Wyatt Russell’s first foray into acting was an accidental one. The son of Goldie Hawn and Kurt Russell, he spent his time growing up on set with his parents, but it wasn’t until a friend needed a last-minute actor replacement that Russell, then a hockey player, got his first serious role. At that point, he wasn’t sold on acting as a career. Clearly, Russell’s attitude about the profession has changed; previously of “Black Mirror,” “Everybody Wants Some!!,” and “Ingrid Goes West,” he now stars as lost ex-surfer Dud on AMC’s “Lodge 49.” Season 2 returns this summer Aug. 12.
How did you first get your SAG card?
It was the movie that I did when I was playing hockey. My [business] partner John Stalberg made a movie called “High School.” It went to Sundance. He called me and was like, “I lost my lead actor.” We made movies when we were, like, 7; he made horror films where I got murdered. He was making his first [professional] movie and he lost his actor. He called me—I was in college playing hockey—and he said “I don’t have anybody, you should come and do this for me. I can’t audition anybody, it’s the day after tomorrow.” I didn’t really have any choice. I wanted to help him out. I lied to my [hockey] team—I was hurt at the time. I said I had to do something, it was an emergency. I left and I did this small part. I had no interest in being an actor at that point; I had my hockey career.
READ: How to Join SAG-AFTRA
And that was the role that landed you your first agent, who saw the film at Sundance, right?
Yeah. Darren Boghosian, my agent, he helped put the movie together for John. He saw the movie and said, “Do you want to act?” And I was like, “Well, no, thanks.” He said, “If you ever want to do it, I think you could be good. Give me a call.” I was thinking [about] maybe commercials in the off season when I’m not playing hockey. I called him back after I got hurt three years later and I was like, “Hey, does that offer still stand?” I couldn’t play hockey, I got injured. He really believed in me. He stuck with me from the very beginning.
What’s the craziest thing you ever did to get a role?
Everybody tells you you have to be yourself. I tried to be myself, but at first, I wasn’t good at auditioning. What I did didn’t serve an audition. I wasn’t able to go into a room and wow somebody with this great audition, because the way I view things sometimes is rather subtle. Without certain things I think are requisite to acting—which are another person, a director, and talking about “how did that feel?”—it was like a test. You had to have a prepared way of doing it and you got, if you’re lucky, two or three times [to do it], but mostly one. And it’s a weird process. I wasn’t great at it. I got a couple of jobs right away and I was like, “This is easy, this is great. Be yourself.” And then I went a year and a half with nothing.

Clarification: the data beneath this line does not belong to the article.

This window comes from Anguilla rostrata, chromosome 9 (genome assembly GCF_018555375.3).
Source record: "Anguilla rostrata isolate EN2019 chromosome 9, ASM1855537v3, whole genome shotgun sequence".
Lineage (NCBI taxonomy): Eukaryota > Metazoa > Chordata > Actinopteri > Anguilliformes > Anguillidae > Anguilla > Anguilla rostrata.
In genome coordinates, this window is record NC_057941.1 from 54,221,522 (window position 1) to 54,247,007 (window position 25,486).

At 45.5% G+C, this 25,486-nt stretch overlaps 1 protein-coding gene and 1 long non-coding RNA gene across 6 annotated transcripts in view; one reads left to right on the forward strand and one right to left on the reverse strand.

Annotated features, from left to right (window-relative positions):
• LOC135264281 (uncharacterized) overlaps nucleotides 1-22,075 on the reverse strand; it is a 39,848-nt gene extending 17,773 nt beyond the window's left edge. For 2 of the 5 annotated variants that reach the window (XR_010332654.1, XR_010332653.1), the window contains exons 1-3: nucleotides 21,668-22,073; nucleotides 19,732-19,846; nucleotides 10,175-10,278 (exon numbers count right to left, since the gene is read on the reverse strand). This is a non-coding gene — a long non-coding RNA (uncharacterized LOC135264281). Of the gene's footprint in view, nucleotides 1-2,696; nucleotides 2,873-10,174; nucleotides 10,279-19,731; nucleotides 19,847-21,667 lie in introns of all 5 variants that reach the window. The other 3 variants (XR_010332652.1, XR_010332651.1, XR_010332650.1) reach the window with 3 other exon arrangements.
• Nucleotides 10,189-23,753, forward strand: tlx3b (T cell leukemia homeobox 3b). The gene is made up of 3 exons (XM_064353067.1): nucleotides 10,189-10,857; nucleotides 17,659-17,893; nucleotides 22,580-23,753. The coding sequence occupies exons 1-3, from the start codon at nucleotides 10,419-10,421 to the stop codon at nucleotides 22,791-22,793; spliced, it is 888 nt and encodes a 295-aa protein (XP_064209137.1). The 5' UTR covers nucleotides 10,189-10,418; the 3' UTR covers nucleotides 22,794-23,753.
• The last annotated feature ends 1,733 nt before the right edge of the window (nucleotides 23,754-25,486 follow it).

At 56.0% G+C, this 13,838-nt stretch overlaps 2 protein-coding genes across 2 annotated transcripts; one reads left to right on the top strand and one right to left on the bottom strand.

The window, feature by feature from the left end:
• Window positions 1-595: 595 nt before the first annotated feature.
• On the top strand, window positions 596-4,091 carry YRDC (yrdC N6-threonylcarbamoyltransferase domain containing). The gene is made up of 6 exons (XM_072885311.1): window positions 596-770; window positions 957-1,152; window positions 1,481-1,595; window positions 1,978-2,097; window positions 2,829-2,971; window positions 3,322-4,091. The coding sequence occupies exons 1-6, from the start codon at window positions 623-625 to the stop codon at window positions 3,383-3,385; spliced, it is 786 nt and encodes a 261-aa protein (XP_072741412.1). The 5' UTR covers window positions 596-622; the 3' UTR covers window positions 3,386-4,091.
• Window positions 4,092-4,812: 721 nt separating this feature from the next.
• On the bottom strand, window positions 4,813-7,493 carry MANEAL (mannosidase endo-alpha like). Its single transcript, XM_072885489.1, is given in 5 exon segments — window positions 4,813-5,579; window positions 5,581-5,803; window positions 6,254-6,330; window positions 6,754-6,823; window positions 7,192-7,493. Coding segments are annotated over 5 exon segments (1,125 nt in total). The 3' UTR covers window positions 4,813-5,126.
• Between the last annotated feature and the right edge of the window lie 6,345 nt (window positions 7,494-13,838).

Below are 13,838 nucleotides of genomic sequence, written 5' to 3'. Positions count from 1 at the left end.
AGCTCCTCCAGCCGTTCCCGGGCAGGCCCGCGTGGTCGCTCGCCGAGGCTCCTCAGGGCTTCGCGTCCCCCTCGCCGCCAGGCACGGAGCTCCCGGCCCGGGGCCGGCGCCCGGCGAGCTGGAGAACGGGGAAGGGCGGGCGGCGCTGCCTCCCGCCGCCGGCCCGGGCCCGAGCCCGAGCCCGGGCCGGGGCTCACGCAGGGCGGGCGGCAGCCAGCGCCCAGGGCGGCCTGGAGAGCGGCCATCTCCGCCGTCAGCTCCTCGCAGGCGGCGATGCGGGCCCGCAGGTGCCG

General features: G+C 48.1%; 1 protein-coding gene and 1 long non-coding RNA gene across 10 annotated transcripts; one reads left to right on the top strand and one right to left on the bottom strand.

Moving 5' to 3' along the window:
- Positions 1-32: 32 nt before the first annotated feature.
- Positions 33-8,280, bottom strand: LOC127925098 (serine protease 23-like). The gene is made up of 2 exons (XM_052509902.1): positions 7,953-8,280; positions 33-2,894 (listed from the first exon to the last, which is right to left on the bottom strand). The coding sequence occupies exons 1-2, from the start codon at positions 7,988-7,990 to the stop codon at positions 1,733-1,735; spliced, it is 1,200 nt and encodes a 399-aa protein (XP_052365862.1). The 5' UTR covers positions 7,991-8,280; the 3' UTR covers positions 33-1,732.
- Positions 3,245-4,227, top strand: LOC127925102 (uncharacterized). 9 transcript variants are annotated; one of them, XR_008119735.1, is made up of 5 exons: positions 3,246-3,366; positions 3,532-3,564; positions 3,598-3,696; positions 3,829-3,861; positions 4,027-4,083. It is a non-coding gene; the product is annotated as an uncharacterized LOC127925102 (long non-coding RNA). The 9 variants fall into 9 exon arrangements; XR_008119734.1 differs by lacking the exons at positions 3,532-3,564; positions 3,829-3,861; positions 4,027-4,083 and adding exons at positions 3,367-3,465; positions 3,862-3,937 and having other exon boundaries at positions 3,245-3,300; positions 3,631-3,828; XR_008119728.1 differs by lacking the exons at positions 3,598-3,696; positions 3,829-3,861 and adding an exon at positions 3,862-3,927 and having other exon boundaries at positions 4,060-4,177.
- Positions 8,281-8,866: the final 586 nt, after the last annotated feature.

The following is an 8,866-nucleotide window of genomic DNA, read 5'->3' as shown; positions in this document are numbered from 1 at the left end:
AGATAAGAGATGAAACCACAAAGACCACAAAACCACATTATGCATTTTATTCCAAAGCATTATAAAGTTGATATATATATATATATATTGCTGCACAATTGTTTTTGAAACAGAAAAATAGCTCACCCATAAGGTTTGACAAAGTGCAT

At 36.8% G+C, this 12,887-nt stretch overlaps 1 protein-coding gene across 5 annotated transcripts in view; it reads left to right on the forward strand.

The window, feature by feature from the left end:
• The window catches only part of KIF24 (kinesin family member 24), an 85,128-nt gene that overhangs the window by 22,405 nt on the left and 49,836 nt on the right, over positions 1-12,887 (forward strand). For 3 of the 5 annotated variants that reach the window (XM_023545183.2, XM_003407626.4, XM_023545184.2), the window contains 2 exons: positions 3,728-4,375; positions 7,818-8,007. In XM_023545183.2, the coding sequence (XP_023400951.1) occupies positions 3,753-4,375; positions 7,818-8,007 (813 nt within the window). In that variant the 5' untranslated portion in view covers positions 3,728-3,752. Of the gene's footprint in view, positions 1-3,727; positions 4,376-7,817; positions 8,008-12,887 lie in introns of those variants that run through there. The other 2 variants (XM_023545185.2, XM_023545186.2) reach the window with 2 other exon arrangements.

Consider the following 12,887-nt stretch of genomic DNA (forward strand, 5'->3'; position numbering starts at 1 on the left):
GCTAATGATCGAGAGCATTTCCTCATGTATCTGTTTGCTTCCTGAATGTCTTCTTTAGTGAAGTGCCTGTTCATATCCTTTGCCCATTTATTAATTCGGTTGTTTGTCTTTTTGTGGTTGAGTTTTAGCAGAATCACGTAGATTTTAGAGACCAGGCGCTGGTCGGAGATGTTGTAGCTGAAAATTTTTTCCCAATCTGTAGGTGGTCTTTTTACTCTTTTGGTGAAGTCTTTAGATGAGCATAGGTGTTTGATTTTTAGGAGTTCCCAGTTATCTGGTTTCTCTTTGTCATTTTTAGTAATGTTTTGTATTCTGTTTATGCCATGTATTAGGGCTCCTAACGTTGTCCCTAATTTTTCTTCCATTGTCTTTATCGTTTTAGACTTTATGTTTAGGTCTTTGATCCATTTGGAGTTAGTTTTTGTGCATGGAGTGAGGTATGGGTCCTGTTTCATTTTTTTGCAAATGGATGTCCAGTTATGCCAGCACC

Then I met [and auditioned for] a director named Jim Mickle. I was ready to be like, “This isn’t for me. I don’t get it. I think I’m good, but I don’t get any jobs.” I just told Jim the truth. I walked in the office [thinking,] I’m going to tell the entire truth: I’m not good at auditioning; I don’t think it captures anything I’m remotely good at. We talked for four hours, and he was like, “I hope you’re a good actor because I like you.” He ended up doing an audition in a way I thought was interesting and different. That’s what got me going in acting for real. I got the job, and I went on location, and I truly understood why people love to do the job. Honestly going in and saying, “This is not going to work for me like this”—I told the truth, which is maybe not the best advice because it could probably come across as insecure and defeatist. But that’s probably what turned it around for me. Being open to another person’s energy and going, “They’ll respond to this. I think they’re going to get it. I’m going to tell him how I feel.” It was luck and also the recognition of the fact that this person would understand what I was talking about.
What is your worst audition horror story?
There was one audition [where] I could not get past a line. I didn’t want to bring my sides in; if I bring my sides in, I always look down. It’s a crutch. I got to this line and I could not remember the line and I had to start over. They let me go four times until finally I was like, I’ve got to get myself out of this room. They were cool about it. The next time I came back into the room, a couple of days later (I asked to come back and do it more prepared), they had a sign up in the waiting room that said, “We know you can remember your lines, [but] bring in your sides, please.” I knew I was the impetus behind putting that sign up.
What performance should every actor see and why?
One of them would be Michael Parks in “Kill Bill,” if you want to see subtle blended with real character—[he’s] a true character actor who should’ve been a megastar. To me, I look at that and go, “Wow, he has full command over that moment and that character.” He’s free and he’s loose and he’s also tight, put-together. For comedy, I’d point to Peter Sellers in “Dr. Strangelove” as the president. And I’d also point to Peter Sellers in “The Party” for physical comedy. It’s hard to point to one because everyone’s an amalgamation of all their artistic endeavors.
Ready to get to work? Check out Backstage’s TV audition listings!